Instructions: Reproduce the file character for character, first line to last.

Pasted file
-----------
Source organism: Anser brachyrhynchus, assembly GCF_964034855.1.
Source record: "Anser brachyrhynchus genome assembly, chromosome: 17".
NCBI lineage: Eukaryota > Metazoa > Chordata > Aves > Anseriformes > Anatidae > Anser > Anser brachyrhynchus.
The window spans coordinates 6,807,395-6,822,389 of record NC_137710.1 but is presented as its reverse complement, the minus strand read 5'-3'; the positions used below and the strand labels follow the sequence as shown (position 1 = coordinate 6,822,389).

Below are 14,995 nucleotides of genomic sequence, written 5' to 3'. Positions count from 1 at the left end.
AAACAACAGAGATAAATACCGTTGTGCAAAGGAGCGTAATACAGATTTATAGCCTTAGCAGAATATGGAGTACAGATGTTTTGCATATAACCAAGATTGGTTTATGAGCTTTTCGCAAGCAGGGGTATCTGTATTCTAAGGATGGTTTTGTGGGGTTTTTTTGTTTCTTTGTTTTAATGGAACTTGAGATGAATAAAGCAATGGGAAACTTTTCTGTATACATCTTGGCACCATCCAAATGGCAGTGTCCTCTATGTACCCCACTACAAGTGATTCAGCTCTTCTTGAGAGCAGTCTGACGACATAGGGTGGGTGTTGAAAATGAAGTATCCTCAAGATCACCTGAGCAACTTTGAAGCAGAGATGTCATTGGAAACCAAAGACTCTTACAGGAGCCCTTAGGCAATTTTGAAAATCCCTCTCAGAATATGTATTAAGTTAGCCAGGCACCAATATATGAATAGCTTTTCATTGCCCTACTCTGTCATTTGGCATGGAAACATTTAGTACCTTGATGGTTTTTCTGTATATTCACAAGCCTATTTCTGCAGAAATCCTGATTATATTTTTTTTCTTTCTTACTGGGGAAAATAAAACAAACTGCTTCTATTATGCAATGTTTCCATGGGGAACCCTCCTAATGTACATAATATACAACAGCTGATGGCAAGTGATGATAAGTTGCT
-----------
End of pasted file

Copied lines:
Source organism: Anser brachyrhynchus, assembly GCF_964034855.1.
Source record: "Anser brachyrhynchus genome assembly, chromosome: 17".
NCBI lineage: Eukaryota > Metazoa > Chordata > Aves > Anseriformes > Anatidae > Anser > Anser brachyrhynchus.
The window spans coordinates 6,807,395-6,822,389 of record NC_137710.1 but is presented as its reverse complement, the minus strand read 5'-3'; the positions used below and the strand labels follow the sequence as shown (position 1 = coordinate 6,822,389).

Below are 14,995 nucleotides of genomic sequence, written 5' to 3'. Positions count from 1 at the left end.
AAACAACAGAGATAAATACCGTTGTGCAAAGGAGCGTAATACAGATTTATAGCCTTAGCAGAATATGGAGTACAGATGTTTTGCATATAACCAAGATTGGTTTATGAGCTTTTCGCAAGCAGGGGTATCTGTATTCTAAGGATGGTTTTGTGGGGTTTTTTTGTTTCTTTGTTTTAATGGAACTTGAGATGAATAAAGCAATGGGAAACTTTTCTGTATACATCTTGGCACCATCCAAATGGCAGTGTCCTCTATGTACCCCACTACAAGTGATTCAGCTCTTCTTGAGAGCAGTCTGACGACATAGGGTGGGTGTTGAAAATGAAGTATCCTCAAGATCACCTGAGCAACTTTGAAGCAGAGATGTCATTGGAAACCAAAGACTCTTACAGGAGCCCTTAGGCAATTTTGAAAATCCCTCTCAGAATATGTATTAAGTTAGCCAGGCACCAATATATGAATAGCTTTTCATTGCCCTACTCTGTCATTTGGCATGGAAACATTTAGTACCTTGATGGTTTTTCTGTATATTCACAAGCCTATTTCTGCAGAAATCCTGATTATATTTTTTTTCTTTCTTACTGGGGAAAATAAAACAAACTGCTTCTATTATGCAATGTTTCCATGGGGAACCCTCCTAATGTACATAATATACAACAGCTGATGGCAAGTGATGATAAGTTGCT